The level of ambition throughout the strategy process has been high, and the articulation of the significance of climate change has set the right context and tone. Recognising the chasm between scientific projections and current political commitment, Minister Jane Davidson commissioned a scenario report by the Tyndall Centre at Manchester University, setting out proposals for how 6 per cent and 9 per ent per annum greenhouse gas reductions might be achieved. As well as being dramatically clear what is required if the scientific predictions are correct, the report goes into much more politically sensitive areas which the Welsh Government Strategy cannot do.

The Climate Change Commission has helped the Government draft its Strategy, and working groups have come up with proposals on transport, energy use, public and private sector contributions and land-use. Newly devolved powers over building regulations will encourage better building design, while other strategies and plans in the areas of transport, energy efficiency and waste will contribute to carbon savings. Land-use and agriculture are largely devolved responsibilities, and some radical options are available if the Government choses to take them.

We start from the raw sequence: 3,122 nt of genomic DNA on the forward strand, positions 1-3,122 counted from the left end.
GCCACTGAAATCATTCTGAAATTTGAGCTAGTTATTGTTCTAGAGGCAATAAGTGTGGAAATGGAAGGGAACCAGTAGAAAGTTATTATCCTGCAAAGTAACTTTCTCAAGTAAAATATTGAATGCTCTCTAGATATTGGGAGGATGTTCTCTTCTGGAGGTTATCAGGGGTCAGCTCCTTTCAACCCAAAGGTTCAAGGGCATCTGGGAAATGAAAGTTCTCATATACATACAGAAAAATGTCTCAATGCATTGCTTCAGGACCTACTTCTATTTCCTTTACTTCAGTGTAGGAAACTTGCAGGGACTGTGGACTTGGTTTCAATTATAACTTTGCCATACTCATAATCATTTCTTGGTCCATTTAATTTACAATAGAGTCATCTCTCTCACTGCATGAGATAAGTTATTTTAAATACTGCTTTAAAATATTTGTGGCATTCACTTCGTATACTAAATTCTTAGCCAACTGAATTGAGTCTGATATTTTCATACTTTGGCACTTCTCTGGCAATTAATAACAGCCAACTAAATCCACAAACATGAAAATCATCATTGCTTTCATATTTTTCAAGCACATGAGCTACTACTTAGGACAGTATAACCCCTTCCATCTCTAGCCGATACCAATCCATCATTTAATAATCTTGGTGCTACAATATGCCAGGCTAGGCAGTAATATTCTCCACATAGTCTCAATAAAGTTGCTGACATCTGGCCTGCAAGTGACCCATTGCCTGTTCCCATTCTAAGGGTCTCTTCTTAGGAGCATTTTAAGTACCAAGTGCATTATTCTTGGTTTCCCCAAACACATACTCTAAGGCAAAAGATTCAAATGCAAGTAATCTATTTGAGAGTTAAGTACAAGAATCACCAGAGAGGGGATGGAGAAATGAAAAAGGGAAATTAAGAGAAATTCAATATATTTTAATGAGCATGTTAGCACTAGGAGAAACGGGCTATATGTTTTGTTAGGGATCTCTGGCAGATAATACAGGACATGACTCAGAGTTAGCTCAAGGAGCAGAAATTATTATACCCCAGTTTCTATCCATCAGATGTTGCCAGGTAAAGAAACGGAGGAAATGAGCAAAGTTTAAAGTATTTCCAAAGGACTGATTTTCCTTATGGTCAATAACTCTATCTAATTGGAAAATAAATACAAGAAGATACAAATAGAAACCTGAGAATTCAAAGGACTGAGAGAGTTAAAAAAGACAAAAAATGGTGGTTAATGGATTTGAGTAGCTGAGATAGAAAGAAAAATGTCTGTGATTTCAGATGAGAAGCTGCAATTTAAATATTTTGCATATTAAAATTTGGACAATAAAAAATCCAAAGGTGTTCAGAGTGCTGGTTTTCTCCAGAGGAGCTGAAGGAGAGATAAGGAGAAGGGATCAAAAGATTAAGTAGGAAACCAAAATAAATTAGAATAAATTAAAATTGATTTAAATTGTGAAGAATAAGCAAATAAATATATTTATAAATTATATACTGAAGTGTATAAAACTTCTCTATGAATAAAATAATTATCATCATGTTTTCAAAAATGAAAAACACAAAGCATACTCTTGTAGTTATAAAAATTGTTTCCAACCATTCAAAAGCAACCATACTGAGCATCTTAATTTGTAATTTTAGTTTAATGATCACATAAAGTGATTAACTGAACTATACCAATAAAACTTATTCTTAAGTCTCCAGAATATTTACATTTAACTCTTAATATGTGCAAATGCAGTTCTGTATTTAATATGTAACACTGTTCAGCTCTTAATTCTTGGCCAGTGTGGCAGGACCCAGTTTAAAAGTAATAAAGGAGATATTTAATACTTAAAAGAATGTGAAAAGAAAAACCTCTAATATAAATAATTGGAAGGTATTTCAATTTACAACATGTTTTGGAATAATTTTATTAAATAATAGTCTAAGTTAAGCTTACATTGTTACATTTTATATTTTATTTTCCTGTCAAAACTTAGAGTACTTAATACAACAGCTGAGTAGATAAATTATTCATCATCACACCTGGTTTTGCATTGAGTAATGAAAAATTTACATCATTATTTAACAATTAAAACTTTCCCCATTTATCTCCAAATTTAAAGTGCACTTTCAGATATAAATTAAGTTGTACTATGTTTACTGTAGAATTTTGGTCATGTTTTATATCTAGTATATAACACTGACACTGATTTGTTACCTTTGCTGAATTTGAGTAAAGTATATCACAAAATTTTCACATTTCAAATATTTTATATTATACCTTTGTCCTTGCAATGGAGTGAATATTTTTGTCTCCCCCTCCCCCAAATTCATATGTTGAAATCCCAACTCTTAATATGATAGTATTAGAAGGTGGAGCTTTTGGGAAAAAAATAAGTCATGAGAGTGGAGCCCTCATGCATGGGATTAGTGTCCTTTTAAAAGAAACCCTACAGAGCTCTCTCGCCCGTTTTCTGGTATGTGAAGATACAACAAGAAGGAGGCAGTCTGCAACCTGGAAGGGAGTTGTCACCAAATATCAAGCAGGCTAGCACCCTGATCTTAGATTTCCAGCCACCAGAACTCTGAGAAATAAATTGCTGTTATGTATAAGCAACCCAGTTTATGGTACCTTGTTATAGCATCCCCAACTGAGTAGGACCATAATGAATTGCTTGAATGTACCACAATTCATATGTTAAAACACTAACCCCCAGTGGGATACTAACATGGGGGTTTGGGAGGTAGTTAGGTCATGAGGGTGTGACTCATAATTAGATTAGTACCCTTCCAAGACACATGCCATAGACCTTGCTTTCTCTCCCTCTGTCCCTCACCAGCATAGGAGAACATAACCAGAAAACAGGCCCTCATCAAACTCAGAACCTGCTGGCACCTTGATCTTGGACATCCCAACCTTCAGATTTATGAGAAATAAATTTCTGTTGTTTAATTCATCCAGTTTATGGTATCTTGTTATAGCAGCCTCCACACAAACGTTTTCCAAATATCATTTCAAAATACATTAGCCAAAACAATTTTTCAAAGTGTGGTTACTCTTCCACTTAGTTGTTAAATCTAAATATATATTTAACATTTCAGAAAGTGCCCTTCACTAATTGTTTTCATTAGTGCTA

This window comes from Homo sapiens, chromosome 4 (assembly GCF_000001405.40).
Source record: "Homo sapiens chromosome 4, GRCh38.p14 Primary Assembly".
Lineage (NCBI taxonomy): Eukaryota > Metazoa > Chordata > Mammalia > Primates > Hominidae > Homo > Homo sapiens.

If there are weakneses in the Government’s approach, they are the consequence of its limited powers, putting a burden of responsibility on everyone else to make change happen. The Strategy will rely heavily on encouraging more sustainable behaviours, supporting business initiatives and providing advice and guidance. It will not announce new legislation or regulation, it will have few powers of compulsion, and will not use taxation or price signals to drive behaviour change.

Because energy policy and taxation is a matter reserved to the UK Government, and the main legislative framework is that introduced at the UK level by the 2008 Climate Change Act, the Welsh Government’s hands are largely tied. It would be much easier for the Government to persuade us to behave differently it it had powers of legal enforcement and taxation. High fossil fuel prices will be essesntial if the Welsh Government’s big ideas, such as Sustainable Travel Towns, Low-Carbon Regions and a major expansion of renewable energy are to be achieved in practice.